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There is very little to Linh Hoang that is not on the move.
Emigrating from Vietnam at age 10, that flight across the Pacific to the U.S. was just the initial momentum for the man who has yet to slow down. From Oakland, Calif., his first home in America — “Everything was incredibly big. The refrigerators, the roads…. It was completely overwhelming” — Hoang landed in Washington to study management at Georgetown University. Not that he could stay still on a single campus for the duration, of course. Instead, he spent the fall of 2002 studying in Florence, Italy, and the spring of 2003 in Sydney, Australia. It’s no wonder two of his favorite pastimes, running and competing in the annual dragon-boat races, are all about motion.
“I just bought a house in Northern Virginia and I need to turn it into a home,” says Hoang, who worked as a financial management consultant for IBM until 2007, and is now a change management consultant for Accenture. “I’ve been traveling for the last two years and haven’t had that opportunity before. Now I work locally and I enjoy taking care of the house, a little bit of gardening here and there.”
His parents back in Oakland have helped Hoang’s green thumb, loading him up with orchids during his last visit. But while plant roots may provide a new world in which Hoang can get his hands dirty, at 26 he is already a master at nurturing community roots. Take, for example, those dragon boat races he’s so fond of, the Washington, D.C., Dragon Boat Festival that sees colorful regattas of dragon-headed boats take to the Potomac every May: He organizes them.
Hoang has also served on D.C.’s Commission on Asian and Pacific Islander Affairs, advising Mayor Adrian Fenty and former Mayor Anthony Williams. Some of his most fruitful political work, however, was during the 2008 presidential campaign.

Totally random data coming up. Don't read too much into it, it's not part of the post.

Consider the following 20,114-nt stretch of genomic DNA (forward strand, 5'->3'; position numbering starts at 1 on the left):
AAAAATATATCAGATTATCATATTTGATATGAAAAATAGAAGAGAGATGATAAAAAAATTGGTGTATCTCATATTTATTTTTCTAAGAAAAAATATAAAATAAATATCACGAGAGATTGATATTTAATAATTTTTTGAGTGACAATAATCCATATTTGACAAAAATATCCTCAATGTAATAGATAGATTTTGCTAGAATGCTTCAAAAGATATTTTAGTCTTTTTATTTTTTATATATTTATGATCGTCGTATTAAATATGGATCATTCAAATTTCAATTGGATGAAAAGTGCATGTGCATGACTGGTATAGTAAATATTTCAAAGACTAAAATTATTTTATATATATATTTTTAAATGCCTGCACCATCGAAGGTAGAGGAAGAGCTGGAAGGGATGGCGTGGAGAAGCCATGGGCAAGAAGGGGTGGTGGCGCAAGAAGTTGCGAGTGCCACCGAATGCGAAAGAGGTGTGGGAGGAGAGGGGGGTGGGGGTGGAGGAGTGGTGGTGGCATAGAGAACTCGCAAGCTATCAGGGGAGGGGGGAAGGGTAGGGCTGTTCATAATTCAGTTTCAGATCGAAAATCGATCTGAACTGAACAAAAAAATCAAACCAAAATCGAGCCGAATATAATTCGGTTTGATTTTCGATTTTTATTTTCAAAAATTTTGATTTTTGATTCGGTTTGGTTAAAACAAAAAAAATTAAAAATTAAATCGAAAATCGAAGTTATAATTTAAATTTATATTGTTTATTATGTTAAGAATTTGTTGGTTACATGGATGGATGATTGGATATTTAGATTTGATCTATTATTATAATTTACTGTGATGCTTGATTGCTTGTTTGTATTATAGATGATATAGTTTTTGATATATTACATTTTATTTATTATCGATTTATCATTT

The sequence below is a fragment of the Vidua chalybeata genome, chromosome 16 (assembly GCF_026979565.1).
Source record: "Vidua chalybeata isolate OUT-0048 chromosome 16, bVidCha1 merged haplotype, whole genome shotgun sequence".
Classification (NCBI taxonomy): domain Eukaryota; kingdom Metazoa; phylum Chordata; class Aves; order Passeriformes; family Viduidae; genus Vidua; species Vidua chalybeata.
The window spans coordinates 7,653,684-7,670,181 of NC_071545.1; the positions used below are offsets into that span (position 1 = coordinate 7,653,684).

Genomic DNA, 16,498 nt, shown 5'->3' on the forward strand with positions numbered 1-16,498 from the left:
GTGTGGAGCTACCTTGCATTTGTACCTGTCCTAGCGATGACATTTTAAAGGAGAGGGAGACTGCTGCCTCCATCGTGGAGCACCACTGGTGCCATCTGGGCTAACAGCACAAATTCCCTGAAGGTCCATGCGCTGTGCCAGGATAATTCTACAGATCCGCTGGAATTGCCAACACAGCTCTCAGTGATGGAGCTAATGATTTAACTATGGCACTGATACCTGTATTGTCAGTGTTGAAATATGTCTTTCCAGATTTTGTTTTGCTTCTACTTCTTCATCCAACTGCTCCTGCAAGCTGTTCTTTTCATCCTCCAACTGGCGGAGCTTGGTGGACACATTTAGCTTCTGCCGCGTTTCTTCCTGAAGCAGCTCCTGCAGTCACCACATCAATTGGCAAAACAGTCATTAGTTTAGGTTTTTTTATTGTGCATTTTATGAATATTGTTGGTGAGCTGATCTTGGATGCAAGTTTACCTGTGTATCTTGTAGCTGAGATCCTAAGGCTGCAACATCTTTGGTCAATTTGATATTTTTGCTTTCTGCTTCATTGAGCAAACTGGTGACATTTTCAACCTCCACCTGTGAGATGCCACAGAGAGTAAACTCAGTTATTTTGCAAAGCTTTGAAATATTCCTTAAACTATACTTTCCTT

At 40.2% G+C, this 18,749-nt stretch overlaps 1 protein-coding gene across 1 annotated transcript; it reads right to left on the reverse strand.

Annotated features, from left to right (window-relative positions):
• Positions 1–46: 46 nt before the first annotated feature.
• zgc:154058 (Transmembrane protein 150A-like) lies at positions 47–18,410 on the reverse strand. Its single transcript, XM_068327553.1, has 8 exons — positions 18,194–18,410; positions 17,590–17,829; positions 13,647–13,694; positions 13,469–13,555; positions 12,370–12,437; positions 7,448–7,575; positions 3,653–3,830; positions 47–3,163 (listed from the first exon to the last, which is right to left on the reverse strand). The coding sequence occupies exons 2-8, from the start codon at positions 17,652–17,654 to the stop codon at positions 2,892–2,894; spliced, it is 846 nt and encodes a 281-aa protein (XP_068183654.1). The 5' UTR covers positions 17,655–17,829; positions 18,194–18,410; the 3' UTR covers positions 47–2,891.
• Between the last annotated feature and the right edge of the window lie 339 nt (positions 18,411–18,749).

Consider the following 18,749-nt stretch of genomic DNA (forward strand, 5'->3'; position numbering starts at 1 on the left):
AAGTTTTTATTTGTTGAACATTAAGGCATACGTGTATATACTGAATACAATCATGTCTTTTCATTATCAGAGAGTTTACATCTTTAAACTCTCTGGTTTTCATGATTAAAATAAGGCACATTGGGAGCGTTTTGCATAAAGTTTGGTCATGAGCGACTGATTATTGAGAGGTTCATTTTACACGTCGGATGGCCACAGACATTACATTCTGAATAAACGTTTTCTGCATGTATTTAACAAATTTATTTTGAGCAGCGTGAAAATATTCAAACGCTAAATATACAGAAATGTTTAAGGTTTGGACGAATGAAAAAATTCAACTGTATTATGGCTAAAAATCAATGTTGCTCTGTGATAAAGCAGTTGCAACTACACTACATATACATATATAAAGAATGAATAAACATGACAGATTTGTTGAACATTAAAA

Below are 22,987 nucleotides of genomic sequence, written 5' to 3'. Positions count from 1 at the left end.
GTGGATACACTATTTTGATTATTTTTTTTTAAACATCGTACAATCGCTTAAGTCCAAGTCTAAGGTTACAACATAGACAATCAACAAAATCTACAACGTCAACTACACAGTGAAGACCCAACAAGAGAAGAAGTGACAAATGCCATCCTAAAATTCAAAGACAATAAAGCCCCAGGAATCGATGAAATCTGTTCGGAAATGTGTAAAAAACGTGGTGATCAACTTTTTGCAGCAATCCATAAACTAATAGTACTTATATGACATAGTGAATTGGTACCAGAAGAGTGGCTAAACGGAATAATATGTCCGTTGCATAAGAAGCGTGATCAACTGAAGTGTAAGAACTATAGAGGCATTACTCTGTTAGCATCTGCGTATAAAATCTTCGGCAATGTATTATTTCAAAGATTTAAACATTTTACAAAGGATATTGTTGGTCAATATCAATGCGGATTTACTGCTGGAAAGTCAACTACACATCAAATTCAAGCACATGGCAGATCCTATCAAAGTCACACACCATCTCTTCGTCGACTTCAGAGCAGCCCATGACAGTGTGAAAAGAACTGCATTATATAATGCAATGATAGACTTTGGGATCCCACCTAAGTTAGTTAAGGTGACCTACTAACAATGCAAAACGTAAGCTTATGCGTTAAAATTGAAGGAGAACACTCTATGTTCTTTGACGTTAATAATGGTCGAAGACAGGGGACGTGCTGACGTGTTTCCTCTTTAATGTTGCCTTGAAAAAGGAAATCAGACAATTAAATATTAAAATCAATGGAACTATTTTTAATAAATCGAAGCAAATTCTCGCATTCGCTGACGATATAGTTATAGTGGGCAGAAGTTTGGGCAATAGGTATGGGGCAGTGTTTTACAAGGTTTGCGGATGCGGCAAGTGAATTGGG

“We were absolutely critical in turning Virginia ‘blue’ after 44 years,” Hoang says of his work for the Barack Obama presidential campaign, outreaching to Asian Americans in Northern Virginia. “It was an amazing experience. Listening to people, that was the most important part for me. They’d invite me into their homes and we’d sit down, have tea, and talk about what’s going on. It was really an opportunity for them to share their experience, their stories. It was absolutely incredible.”
Hoang points out that while there was much support among Vietnamese Americans for John McCain during the election, the community is not universally Republican.
“The Vietnamese community is very, very diverse in terms of perspective. The young Vietnamese population is very opinionated. They want to be heard, want to share their stories. It’s an important voting bloc in Northern Virginia.”
Within the GLBT community, what Hoang may be best known for is his time as chair of the local group Asian/Pacific Islander Queers United for Action, or AQUA, which he first joined in 2004.
“If you look at our board leadership, it’s relatively a young board,” adds Hoang, who remains a board member himself. ”We want to make sure we create that pipeline of young leaders, at the same time integrating with the leaders who have gone before us. We’re at universities conducting conferences on queer A/PI identity. That’s something we’ll continue to do. And we’ll continue to build partnerships with groups such as the Human Rights Campaign to have a seat at the table. There’s still a lot more to do.”
Working with AQUA might be a priority for Hoang, but it’s one of many. He also dedicates plenty of time and energy working with Vietnamese youth in North America and Europe, helping to organize an annual four-day camp called Len Duong, at which college students and young professionals are taught leadership skills.
“I can’t compartmentalize myself into a particular box. I see myself as a whole person. I am a Vietnamese American. I’m from California, but was born and grew up in Vietnam and went to school here in D.C. I work for a major consulting firm. I work within the mainstream A/PI community, but also LGBT.
“I feel like that’s something I’m very proud of: that background, that diversity and richness that I bring to the table. I shouldn’t have to choose one or the other, but celebrate all of it. That’s something that I consciously try to do every day, is to celebrate my whole self.”
Hoang’s sense of self may be his blessing, but may someday be Washington’s loss. It’s hard to keep all that dynamism tied down, and whether or not Hoang’s own roots will imbed themselves here remains to be seen.
“I love Washington. At the same time, I like circumstances to change over time. If that means another city, another country, I’m open to that. I see myself as a very mobile person.”
Should Hoang head for greener pastures at some point in the future, there will be no arguing that he didn’t leave the city’s community roots deeper than he found them.
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